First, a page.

India bowled with a lot of perseverance to restrict England to 268 for 8 despite a defiant 89 from Jonny Bairstow on the first day of the third cricket Test in Mohali on Saturday.
On a slow track, the home team bowlers maintained a disciplined line and length only to face resistance from England’s wicketkeeper-batsman, who forged couple of important partnerships – 57 for the fifth wicket with Ben Stokes and 69 for the sixth wicket with comeback-man Jos Buttler (43).
With the Mohali track not among the most batting-friendly pitches, Bairstow showed steely temperament and admirable technique against India’s spin trio and faced 177 balls hitting six fours in the process.
A well-deserved century was denied when Jayant Yadav (2/49 in 15 overs) flighted one that had turn and drift to find him leg before.
Umesh Yadav (2/58 in 16 overs), who bowled a lethal delivery first up to remove opener Haseeb Hamid (9), delivered a beauty with the second new ball to get rid of Chris Woakes (25 off 70 balls).
The stodgy Woakes also provided some support to Bairstow and the duo added 45 runs for the seventh wicket.
Ravichandran Ashwin (1/43 in 18 overs), Mohammed Shami (1/52) and Ravindra Jadeja (2/56 in 21 overs) were the other wicket-takers for the home team.
Bairstow, who has been England’s top run-getter in Test cricket in the past one year, mixed caution with occasional aggression en route his 13th half-century in Test cricket.
He reached for the pitch of the deliveries to hit three cover drives, rocked on the backfoot to strike a cut shot. Bairstow was also not afraid to play the paddle sweep when spinners decided to bowl the fuller length.
The post lunch to tea session proved to be productive for England as they scored 113 runs losing only one wicket. It was more due to the comfort that Buttler displayed while facing the spinners as his 43 off 80 balls had five boundaries.
However, England went into the final session with Bairstow suddenly getting into the shell and that increased pressure on Buttler to up the ante.
He misjudged the length of a flighted delivery from Jadeja and Indian skipper Kohli took a fine low catch diving at mid-off.
India pressed hard in the final session and the defensive mindset again led to England’s downfall as only 63 runs came off 28 overs. For India, however, the session yielded three wickets.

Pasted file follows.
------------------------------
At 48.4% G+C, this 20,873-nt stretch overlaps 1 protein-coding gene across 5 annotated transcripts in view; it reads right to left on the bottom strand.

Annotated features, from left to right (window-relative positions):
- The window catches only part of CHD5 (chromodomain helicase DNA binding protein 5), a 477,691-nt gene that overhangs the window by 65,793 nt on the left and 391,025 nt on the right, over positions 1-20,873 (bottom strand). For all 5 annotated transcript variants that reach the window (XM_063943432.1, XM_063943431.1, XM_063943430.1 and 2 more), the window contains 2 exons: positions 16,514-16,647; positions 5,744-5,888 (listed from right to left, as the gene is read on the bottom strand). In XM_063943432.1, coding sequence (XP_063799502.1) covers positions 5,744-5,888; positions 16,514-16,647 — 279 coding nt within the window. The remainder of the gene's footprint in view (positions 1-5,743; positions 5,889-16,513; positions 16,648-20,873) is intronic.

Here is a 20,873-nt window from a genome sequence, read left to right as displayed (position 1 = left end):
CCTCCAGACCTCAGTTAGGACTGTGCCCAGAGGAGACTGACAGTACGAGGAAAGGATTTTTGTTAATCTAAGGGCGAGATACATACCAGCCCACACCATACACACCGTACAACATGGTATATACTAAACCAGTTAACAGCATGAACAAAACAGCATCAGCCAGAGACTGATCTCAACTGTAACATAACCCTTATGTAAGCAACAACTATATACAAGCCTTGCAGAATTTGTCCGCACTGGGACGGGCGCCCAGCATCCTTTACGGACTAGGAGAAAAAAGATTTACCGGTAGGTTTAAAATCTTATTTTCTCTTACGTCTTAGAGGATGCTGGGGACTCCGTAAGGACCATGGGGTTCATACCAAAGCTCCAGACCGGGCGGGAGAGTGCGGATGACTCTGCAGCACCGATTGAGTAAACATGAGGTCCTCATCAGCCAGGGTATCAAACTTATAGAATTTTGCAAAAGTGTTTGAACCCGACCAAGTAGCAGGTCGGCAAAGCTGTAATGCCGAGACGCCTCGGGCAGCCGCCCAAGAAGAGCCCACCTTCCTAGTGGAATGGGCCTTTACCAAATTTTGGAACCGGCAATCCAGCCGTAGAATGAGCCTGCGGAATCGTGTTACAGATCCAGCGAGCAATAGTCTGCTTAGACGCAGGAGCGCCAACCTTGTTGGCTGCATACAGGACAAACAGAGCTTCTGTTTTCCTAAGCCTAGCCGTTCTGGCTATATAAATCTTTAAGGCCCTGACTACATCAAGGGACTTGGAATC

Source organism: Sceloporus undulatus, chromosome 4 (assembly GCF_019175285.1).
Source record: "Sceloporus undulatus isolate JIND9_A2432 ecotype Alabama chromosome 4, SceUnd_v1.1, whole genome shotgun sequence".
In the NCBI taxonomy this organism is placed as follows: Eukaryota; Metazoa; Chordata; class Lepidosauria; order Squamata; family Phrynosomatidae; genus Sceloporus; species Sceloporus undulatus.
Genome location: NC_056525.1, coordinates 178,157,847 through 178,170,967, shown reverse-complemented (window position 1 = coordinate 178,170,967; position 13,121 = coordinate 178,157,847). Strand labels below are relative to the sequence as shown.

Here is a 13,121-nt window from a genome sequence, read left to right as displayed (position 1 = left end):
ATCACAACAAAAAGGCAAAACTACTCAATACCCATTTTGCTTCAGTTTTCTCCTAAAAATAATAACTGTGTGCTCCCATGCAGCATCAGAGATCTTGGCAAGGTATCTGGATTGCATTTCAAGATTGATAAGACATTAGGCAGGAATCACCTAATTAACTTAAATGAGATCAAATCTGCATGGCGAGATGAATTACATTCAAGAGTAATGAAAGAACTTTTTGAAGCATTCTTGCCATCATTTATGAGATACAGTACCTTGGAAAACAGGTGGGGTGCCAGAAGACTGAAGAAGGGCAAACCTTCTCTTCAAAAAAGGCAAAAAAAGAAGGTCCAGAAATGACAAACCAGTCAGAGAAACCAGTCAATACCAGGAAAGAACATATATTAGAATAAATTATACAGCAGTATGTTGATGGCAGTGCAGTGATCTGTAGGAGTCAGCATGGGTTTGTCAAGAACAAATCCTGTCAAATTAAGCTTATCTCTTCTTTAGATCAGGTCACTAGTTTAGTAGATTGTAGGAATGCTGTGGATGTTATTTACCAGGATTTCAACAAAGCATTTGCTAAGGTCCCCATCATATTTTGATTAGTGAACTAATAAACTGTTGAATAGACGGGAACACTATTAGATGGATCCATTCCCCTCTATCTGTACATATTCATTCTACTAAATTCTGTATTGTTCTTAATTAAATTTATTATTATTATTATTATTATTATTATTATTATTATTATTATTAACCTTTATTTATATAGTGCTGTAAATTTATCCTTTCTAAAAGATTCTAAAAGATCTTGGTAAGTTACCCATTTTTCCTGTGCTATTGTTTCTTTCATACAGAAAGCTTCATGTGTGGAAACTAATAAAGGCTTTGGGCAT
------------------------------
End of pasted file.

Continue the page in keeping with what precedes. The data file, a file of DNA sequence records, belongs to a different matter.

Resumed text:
In all, save the wickets taken by Umesh, the others were a result of bad shots and pressure that visitors put on themselves.
Earlier, a disciplined bowling effort coupled with atrocious shot selection enabled India to blow away the English top-order in the first session.
Despite some fielding errors, the hosts managed to get rid of skipper Alastair Cook (27), young Haseeb Hameed (9), batting mainstay Joe Root (15) and Moeen Ali (16) in the morning session after the visitors elected to bat.
While the pitch is not the easiest one to bat, barring Hameed, who got out to a good delivery, skipper Cook and the talented Root should be cursing themselves for the poor shots that they played.
Umesh bowled at a brisk pace and young Hameed started confidently as he was again playing his patient game for the first 30 balls.
The final delivery of the 10th over saw Umesh pitch one on three quarter length. The ball reared up awkwardly leaving Hameed in no position as it hit the gloves and Ajinkya Rahane standing at gully took the easiest of catches.
Cook was showing positive intent as he smashed six boundaries in his 27. Shami should consider himself unlucky as Cook was dropped on 3 by Ravindra Jadeja at third slip.
Cook flashed it hard and the ball flew even before Jadeja could react. It was a reflex catch but it was a chance that was missed.
On 23, it was an easier one when Cook flicked straight to Ashwin standing at mid-wicket but the ball popped out off his palms.
It was a regulation catch that went abegging. As if to punish Shami, Cook pulled the next delivery for a boundary.
It took Jayant Yadav seven balls to get a breakthrough as it was more about Root’s indiscretion. Yadav bowled an off-break slightly short of length as Root instinctively committed to play a pull shot.
He was yet to get his eye in before trying a wild shot across the line. He missed it and was caught plumb in-front.
The scoreboard which read 51 for 2 got worse as Ashwin made amends for his fielding error. It was another shortish off-break and unlike Root who went for the pull, Cook went for the cut shot.
The shot was on but the execution went awry with his faint edge being taken by an ecstatic Patel behind the stumps.
But it was astute captaincy from Kohli that led to Moeen’s downfall. Knowing his weakness against short ball, Kohli positioned a single man Murali Vijay at fine leg boundary.
Shami bowled a lovely short pitched delivery that climbed on Moeen who went for the hook shot and Vijay gleefully accepted the catch. In the end, it was a plan well executed.